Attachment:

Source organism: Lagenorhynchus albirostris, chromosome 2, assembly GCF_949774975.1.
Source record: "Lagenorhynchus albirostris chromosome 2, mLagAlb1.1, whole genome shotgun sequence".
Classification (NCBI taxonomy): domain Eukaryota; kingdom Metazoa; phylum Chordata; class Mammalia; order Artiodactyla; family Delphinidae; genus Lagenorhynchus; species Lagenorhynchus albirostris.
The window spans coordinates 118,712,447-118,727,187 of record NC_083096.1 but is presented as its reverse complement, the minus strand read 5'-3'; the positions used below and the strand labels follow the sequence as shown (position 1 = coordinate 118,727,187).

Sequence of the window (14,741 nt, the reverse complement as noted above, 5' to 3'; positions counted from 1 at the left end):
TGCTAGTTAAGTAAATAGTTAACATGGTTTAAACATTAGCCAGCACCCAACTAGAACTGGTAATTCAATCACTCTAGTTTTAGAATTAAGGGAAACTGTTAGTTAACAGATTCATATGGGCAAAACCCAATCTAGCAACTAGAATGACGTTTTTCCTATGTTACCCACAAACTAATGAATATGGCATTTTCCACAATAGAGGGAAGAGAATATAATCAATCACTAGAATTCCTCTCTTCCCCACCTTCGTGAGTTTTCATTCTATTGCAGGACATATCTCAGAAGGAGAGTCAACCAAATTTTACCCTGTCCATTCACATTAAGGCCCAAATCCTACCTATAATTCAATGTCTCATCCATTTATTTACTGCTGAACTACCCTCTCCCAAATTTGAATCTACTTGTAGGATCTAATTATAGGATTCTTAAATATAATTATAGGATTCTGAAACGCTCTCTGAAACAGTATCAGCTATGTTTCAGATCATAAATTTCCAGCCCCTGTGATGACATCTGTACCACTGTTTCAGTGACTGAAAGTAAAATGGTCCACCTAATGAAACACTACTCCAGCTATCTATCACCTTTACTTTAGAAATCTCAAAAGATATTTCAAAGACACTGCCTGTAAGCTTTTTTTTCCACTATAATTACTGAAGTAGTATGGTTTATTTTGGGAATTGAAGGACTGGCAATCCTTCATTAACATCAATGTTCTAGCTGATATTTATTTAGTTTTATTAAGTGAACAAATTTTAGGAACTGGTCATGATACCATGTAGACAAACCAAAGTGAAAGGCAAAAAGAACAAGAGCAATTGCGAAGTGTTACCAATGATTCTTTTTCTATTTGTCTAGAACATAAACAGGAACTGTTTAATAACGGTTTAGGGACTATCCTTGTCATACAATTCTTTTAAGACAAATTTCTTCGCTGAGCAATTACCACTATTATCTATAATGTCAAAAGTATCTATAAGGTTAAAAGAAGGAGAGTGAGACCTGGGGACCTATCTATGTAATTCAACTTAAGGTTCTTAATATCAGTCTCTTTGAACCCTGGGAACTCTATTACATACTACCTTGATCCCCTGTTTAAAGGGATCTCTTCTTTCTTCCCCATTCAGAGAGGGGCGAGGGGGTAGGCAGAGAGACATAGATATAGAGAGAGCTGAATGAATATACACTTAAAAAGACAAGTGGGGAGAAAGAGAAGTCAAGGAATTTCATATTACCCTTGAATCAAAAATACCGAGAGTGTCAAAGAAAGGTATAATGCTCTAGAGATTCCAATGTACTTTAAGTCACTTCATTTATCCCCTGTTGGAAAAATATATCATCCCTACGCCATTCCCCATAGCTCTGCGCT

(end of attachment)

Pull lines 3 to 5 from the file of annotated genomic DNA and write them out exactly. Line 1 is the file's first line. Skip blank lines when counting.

Classification (NCBI taxonomy): domain Eukaryota; kingdom Metazoa; phylum Chordata; class Mammalia; order Artiodactyla; family Delphinidae; genus Lagenorhynchus; species Lagenorhynchus albirostris.
The window spans coordinates 118,712,447-118,727,187 of record NC_083096.1 but is presented as its reverse complement, the minus strand read 5'-3'; the positions used below and the strand labels follow the sequence as shown (position 1 = coordinate 118,727,187).

Sequence of the window (14,741 nt, the reverse complement as noted above, 5' to 3'; positions counted from 1 at the left end):